I gave this ostrich skull to M as a Christmas present this past year. He loves ostriches and even wants a farm full of them one day.
Ostriches are large, flightless birds native to Africa. They are the largest species of bird still alive today and also lay the largest eggs. They can run up to 43 mph, the fastest land speed of any bird.
They can weigh anywhere from 139-320 lbs, and the males grow to be between 6’11” and 9’2″ while the females are from 5’7″ to 6’7″. Their lifespan is up to 40-45 years.
Ostriches are also known for their very large eyes- they have largest eyes of any land vertebrate, measuring 2 inches in diameter.
It is a myth that ostriches hide their heads in the sand when they feel threatened. They actually either lay flat on the ground to blend in with their surroundings or they will attack if they feel threatened enough. They can kick very powerfully with their legs, so much so that they can disembowel and kill a person with their long claws in a single blow.
An ostrich skull with a detached lower jaw is the biggest skull in our collection.
Size: 7.5″ long x 3.5″ wide x 3.25″ tall
From: Clear Creek Trading- Etsy
This cow eyeball was given to us by a friend who collects curiosities like us!
Cow eyeballs are commonly used for dissection in science classes because of their similarity to human eyes, though they are quite bigger.
Preserved cow eyeball wet specimen
Size: 2 1/4″ wide x 1 1/2″ tall; jar 2 3/4″ tall
From: Given as a gift
Price: Unknown, but you can find them online for just a few dollars
This is one of the first butterflies we ever added to our collection (it’s technically M’s). We went to the World of Wings exhibit in New Jersey in February of 2014. There were some reptiles on display, but the main attraction was their butterfly exhibit, where every hour they would release the butterflies all around you in a special climate controlled room just for them.
Honestly I’m a little scared of butterflies because I don’t like bugs that can fly but this was a cool experience and I like how beautiful they are (as long as they’re dead).
We unfortunately don’t know what species of butterfly this one is, but it has beautiful black, white, orange, and yellow markings. We highly recommend the World of Wings exhibit if you’re ever in the area!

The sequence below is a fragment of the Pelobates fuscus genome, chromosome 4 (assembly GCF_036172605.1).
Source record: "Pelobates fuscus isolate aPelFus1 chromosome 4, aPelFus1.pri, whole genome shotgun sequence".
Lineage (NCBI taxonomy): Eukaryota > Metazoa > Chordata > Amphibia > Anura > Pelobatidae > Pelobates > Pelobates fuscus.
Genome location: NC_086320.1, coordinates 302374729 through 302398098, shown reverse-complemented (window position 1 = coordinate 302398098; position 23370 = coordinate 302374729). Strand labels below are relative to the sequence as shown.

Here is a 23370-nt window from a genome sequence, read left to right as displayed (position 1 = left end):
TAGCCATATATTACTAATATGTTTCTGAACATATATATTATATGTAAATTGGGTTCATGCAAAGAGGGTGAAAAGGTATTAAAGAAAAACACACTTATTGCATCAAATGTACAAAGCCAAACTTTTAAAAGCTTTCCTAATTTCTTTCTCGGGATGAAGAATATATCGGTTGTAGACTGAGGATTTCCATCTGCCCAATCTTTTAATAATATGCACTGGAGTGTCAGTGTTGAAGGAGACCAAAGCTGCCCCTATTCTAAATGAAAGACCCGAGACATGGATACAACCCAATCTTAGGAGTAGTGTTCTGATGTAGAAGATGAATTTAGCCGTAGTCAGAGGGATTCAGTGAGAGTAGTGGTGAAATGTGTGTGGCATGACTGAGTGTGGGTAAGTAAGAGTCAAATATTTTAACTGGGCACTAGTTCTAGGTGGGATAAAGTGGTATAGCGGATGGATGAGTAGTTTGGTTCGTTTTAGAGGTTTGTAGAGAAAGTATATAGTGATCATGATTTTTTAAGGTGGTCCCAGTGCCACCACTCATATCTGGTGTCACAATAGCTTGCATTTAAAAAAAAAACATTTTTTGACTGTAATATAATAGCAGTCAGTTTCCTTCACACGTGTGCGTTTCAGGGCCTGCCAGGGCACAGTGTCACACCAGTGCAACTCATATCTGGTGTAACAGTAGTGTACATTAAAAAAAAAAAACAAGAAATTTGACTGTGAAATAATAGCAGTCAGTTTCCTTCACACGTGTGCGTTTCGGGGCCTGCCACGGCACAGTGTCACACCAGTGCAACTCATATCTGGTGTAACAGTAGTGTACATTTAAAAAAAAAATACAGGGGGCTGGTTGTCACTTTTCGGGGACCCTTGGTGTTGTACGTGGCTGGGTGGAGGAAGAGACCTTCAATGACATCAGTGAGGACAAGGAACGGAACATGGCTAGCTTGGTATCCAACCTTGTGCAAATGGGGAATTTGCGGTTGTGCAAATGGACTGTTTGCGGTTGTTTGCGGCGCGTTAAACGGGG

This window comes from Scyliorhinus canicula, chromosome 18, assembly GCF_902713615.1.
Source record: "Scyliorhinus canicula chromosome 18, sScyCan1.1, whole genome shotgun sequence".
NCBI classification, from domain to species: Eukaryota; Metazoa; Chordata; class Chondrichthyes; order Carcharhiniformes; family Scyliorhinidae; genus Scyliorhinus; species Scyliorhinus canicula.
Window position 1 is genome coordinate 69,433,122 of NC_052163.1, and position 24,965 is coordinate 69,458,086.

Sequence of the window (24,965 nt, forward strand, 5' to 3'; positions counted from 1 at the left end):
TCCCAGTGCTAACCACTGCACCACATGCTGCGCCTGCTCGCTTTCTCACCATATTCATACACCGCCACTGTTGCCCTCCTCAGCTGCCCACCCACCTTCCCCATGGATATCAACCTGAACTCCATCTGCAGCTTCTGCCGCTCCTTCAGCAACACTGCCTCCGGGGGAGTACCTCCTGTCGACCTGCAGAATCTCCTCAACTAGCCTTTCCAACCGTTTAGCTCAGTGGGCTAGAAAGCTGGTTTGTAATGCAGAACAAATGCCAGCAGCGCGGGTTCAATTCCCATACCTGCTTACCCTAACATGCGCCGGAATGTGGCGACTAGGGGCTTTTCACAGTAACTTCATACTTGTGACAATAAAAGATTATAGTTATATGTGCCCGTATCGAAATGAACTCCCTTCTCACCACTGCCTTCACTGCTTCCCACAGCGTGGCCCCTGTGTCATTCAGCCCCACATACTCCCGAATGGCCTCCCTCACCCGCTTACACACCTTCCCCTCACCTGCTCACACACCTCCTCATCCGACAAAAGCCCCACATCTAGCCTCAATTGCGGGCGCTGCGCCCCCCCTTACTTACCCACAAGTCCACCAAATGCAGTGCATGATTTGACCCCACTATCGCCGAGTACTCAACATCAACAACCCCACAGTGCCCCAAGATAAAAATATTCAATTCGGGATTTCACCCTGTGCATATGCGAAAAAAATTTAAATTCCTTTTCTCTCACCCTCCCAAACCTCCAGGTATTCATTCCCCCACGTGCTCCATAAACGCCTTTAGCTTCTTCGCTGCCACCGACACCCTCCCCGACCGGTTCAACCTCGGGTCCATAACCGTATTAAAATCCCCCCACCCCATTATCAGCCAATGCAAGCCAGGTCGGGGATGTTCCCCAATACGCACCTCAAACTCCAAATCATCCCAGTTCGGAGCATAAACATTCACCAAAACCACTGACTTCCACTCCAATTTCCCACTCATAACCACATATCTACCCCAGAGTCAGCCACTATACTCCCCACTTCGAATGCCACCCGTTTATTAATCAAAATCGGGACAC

A butterfly displayed in glass with a wooden frame.
Size: butterfly 3″ wide x 1 1/2″ tall; frame 4 1/2″ wide x 4″ tall x 2″ deep
From: World of Wings Museum
A jackalope is a well-known taxidermy gaff (a fake specimen). One is made by attaching any kind of antlers to a regular taxidermied rabbit. They are usually displayed as a head mount on a wall, but sometimes you can find a full-bodied one.
This is one of only a couple of gaffs that we’re interested in procuring. We like real animals better, but as this one is so infamous we would like to add one to our collection.
Quail is a collective name for many species of mid-sized birds in the order Galliformes. There are Old World quails and New World quails, which are two different families (Phasianidae and Odontophoridae, respectively). They are kept as pets, hunted for food, or used for their eggs.
We unfortunately do not know what species of quail we have, but it is cute!
A common kind of bird preserved in a glass jar.
Size: 1.5″ diameter x 3.25″ tall
From: Black Bear Bath Salts – Etsy
The pictures I included are of a polar bear skeleton, a grizzly bear, a cave bear skeleton, and a chart to show how big the cave bear was.
While we’re not too picky on what kind of bear, it would be really cool if we one day could get our hands on a cave bear skeleton or fossil! The cave bear went extinct about 27,500 years ago. Cave bears are most closely related to brown bears, with a last common ancestor dating to 1.2 to 1.4 million years ago.
Hopefully one day we’ll have a cave bear, but before that we’d love to acquire another species of bear skeleton too!
Snake wine is an alcoholic beverage that is made by infusing whole snakes in rice wine or grain alcohol. It is most common in China, and was first made during Western Zhou dynasty (1046-771 BCE). The snakes used are preferably venomous, such as cobras, and are sometimes infused with other species such as scorpions. Snake wine is thought to cure many things from farsightedness to hair loss, and is supposedly an aphrodisiac and general health aide. The snake venom is denatured by the ethanol so it’s ok to drink.
We love our bottle of snake wine. It’s definitely a favorite in our collection!
A snake and scorpion steeped in rice wine or grain alcohol
Size: 6″ wide x 3″ deep x 9″ tall